Shootings inside city limits are up, but numbers may be deceiving

By Bonnie Culverhouse

With the recent death of Ty’quan Morris, reported shootings are on the rise inside the Minden city limits. Since Jan. 1, 2021, there have been a minimum of 85 reports with local police.

However, a shooting does not necessarily mean a person was shot, said Minden Det. Chris Cheatham.
“Most of the shootings are from the same group,” Cheatham said. “And the 85 shots fired is not 85 people being shot. It’s just reported shots fired. It is 85 separate incidents of shootings – but, again, not 85 people being shot.”
In fact, he said those 85 shootings are probably 500 rounds of bullets.

Still, it’s more in the past six months than he remembers in the same time frame since he has been a police officer.
“If someone calls in a ‘shots fired,’ officers go to the area,” Cheatham said. “If they find evidence of shots fired, they generate a report. We’ve had 85 confirmed, where brass shell casings, bullets, damage to property were found.”
A person was shot in very few of the cases, he said. “It’s a lot less than 10 percent. That would be eight people, and we haven’t had eight people shot.”

Most of the shootings have taken place in the same area of town – an area where Chief Steve Cropper has ordered more patrolling for those reasons.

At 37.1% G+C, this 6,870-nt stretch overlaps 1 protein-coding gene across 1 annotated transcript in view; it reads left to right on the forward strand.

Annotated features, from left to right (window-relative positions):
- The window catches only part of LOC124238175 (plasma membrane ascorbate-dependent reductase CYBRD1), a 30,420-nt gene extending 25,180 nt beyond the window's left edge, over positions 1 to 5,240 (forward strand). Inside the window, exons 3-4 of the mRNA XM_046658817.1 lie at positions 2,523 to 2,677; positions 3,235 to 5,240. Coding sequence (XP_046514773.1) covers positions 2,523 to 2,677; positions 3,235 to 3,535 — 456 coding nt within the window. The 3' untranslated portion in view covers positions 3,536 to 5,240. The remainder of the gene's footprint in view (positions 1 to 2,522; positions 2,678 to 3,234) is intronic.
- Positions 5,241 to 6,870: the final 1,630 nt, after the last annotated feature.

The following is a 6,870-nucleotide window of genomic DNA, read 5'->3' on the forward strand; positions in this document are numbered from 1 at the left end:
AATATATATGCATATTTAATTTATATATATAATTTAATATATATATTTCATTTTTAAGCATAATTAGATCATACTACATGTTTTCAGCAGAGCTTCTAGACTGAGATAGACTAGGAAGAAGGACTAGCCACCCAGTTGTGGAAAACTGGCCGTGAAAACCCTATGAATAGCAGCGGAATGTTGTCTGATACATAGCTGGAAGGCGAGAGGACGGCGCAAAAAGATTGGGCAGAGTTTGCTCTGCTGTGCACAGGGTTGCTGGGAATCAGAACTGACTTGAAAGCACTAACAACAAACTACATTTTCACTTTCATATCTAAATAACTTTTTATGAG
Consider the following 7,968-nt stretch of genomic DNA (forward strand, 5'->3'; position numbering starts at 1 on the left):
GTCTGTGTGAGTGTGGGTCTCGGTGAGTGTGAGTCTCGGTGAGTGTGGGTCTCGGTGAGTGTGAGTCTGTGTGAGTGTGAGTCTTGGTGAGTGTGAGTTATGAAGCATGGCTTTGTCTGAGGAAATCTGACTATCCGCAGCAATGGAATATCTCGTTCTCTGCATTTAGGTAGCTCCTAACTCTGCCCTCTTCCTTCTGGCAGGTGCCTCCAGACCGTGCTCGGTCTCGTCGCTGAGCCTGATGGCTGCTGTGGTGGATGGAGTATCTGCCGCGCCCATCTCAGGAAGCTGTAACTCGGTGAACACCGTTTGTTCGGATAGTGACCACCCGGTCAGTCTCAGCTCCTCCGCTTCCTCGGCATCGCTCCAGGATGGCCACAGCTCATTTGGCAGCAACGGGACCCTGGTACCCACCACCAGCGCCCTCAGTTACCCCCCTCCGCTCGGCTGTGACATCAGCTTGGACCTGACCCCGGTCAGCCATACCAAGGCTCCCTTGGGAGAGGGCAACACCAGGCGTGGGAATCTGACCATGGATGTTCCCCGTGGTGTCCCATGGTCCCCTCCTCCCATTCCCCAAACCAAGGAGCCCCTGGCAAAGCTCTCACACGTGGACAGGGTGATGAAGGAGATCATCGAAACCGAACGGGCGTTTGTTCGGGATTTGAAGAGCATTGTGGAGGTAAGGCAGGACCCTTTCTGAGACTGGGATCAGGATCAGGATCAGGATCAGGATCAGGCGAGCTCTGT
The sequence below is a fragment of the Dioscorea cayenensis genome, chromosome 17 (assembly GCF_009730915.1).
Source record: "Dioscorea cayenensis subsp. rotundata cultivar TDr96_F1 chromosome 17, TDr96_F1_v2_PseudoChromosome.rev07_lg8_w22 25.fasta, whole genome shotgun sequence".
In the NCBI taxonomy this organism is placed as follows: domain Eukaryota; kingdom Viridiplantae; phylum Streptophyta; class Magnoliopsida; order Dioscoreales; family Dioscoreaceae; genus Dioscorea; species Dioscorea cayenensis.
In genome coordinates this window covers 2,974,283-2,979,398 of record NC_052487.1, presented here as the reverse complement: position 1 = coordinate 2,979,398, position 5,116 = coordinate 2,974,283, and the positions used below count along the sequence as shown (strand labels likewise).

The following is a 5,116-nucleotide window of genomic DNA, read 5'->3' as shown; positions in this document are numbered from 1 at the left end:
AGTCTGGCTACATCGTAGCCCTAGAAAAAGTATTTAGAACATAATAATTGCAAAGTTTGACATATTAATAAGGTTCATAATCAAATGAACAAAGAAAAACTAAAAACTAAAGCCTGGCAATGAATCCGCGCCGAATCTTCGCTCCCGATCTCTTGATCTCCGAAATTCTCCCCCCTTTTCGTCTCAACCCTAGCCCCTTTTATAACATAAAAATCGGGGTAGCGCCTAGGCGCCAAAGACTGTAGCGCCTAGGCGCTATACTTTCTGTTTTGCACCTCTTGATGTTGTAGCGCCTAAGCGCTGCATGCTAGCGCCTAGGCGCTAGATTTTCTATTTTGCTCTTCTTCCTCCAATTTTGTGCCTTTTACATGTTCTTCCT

“We’ve got Carolina, Cherry, Joel, Peach, Plum streets,” Cheatham said. “Old projects, new projects.”
Persons who are pulling the triggers were mostly born and reared in Minden, he said, but perhaps more disturbing, the higher percentage are juveniles.

“They have no home training, no father in their house … they weren’t raised right,” Cheatham said. “It starts in the house, and by the time they get to us, it’s too late. They’re in the system; they’re going to jail. If their parents would quit letting them run the streets at two, three or four o’clock in the morning … to be out on the street at those times, you’re up to no good.”

So, where are these young people getting their weapons?

“Laws only affect good people,” the detective continued. “A criminal doesn’t care if it’s legal or illegal to carry concealed. They are stealing these weapons. People leave their cars unlocked.”

Some firearms come from the criminals’ ties to bigger cities.

“They get guns from cousins, friends of other people,” he said.

The number of shootings could be lowered if people would be proactive, Cheatham said.

“Nobody’s doing anything,” he said. “Our biggest problem: people see and hear things out there more than we hear and see, but they have zero regard to help us put these people behind bars.”

More officers on the street would help, too.

“We’re hiring; we’re short plenty of folks,” Cheatham said. “If I can put five men or women on a shift instead of three, that’s five I can have on the streets in the areas. A cop driving up and down the street will deter crime more than no cops in the area.”